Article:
TE Connectivity: Attractive, Safer Alternative To Corning
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While the S&P 500 has gained by 19.8% over the last 12 months, Corning (NYSE: GLW) has fallen by nearly an equal amount. Although the dividend yield has helped to mitigate some of the downfall, visibility is extremely limited and will limit the ability of management to recover lost value. At this point, however, shares are appearing low at around 8.4x past and forward earnings. The firm is also 16% below book value and is forecasted for just nearly half of the annual earnings growth (4.6%) during the past 5 years for the next 5 years. This sets the bar low for higher risk-adjusted returns. In my view, however, the lack of visibility warrants holding only a small speculative position.
Corning currently has a net cash position north of $3B, which represents 17.3% of market capitalization. On August 31, 2012, Oppenheimer released an "outperform" rating on the stock with a price target of $16. This followed a "buy" rating with a $15 price target by Stifel Nicolaus around one week earlier.
As undervalued as Corning may seem, it still is not significantly below the historical 5-year average PE multiple of 10x. While profit margins have largely gone up, free cash flow trends have been more than shaky. FCF for the TTM ending 2Q12 was $1.1B versus $1.9B in 2Q11 and $2.1B in 2Q10.
Going forward, Corning's major catalysts will come from moderating display glass prices to better align with demand. Not nearly as risky as the bears would have you believe, price declines for LCD glass were considerably more moderate in 2Q. Moreover, economies of scale have led the company to maintain its outlook for the 2012 retail glass market size despite an uncertain environment.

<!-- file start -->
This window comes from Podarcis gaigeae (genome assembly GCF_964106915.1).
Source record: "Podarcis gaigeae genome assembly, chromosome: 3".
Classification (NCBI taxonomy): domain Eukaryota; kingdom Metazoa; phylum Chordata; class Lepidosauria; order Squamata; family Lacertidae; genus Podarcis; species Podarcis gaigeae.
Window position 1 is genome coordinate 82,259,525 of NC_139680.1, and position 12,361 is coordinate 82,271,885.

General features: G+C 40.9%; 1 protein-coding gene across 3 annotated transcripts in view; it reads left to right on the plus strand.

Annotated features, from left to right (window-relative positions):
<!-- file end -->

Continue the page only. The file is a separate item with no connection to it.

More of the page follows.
Economic headwinds are starting to become particularly pronounced. The result has been lower sales in light-duty Environmental products (largely in Europe), and this trend may carry into heavy-duty diesel soon. R&D spending was flat in 2Q while SG&A rose. Overall, prices fell moderately while volume in SCP rose in the mid-single-digit sequentially. Poor innovation, coupled with weakening bargaining power, will limit the company's ability to exploit prosperous economic times when "higher value" brands are sought.
One attractive alternative to Corning with more favorable risk/reward is TE Connectivity (NYSE: TEL). The stock trades reasonably at 13.9x past earnings and free cash flow has been consistently growing from $1B in 2Q09 to $1.3B in 2Q12. TE Connectivity is rated a 2.7 out of 5 on the Street where "1" is a "buy".
Analysts forecast 9.2% annual EPS growth over the next 5 years, which, at a 13x multiple, translates to a future stock value of $50.44. Discounting backwards by 8% (since these projections are very reasonable) yields a present value that is roughly in-line with the current market assessment. Thus, while TE Connectivity does not have a strong margin of safety, it nevertheless has large enough upside to warrant an investment.
In fact, the firm has roughly double the volatility of the broader market. This is likely to cue outperformance when the market negativity dissipates. Profit margins have picked up into the north of 10% area. Sales grew 8% sequentially in 3Q to $3.5B and, while being slightly below expectations due to FX headwinds, were compensated by an adjusted operating margin improvement of 100 bps. As TE Connectivity improves its cost structure, it will become increasingly suited to exploiting opportunities in a full recovery. I thus recommend buying shares in tandem with a lighter and riskier position in Corning.
TakeoverAnalyst has no positions in the stocks mentioned above. The Motley Fool owns shares of Corning. Motley Fool newsletter services recommend Corning. Try any of our Foolish newsletter services free for 30 days. We Fools may not all hold the same opinions, but we all believe that considering a diverse range of insights makes us better investors. The Motley Fool has a disclosure policy.If you have questions about this post or the Fool’s blog network, click here for information.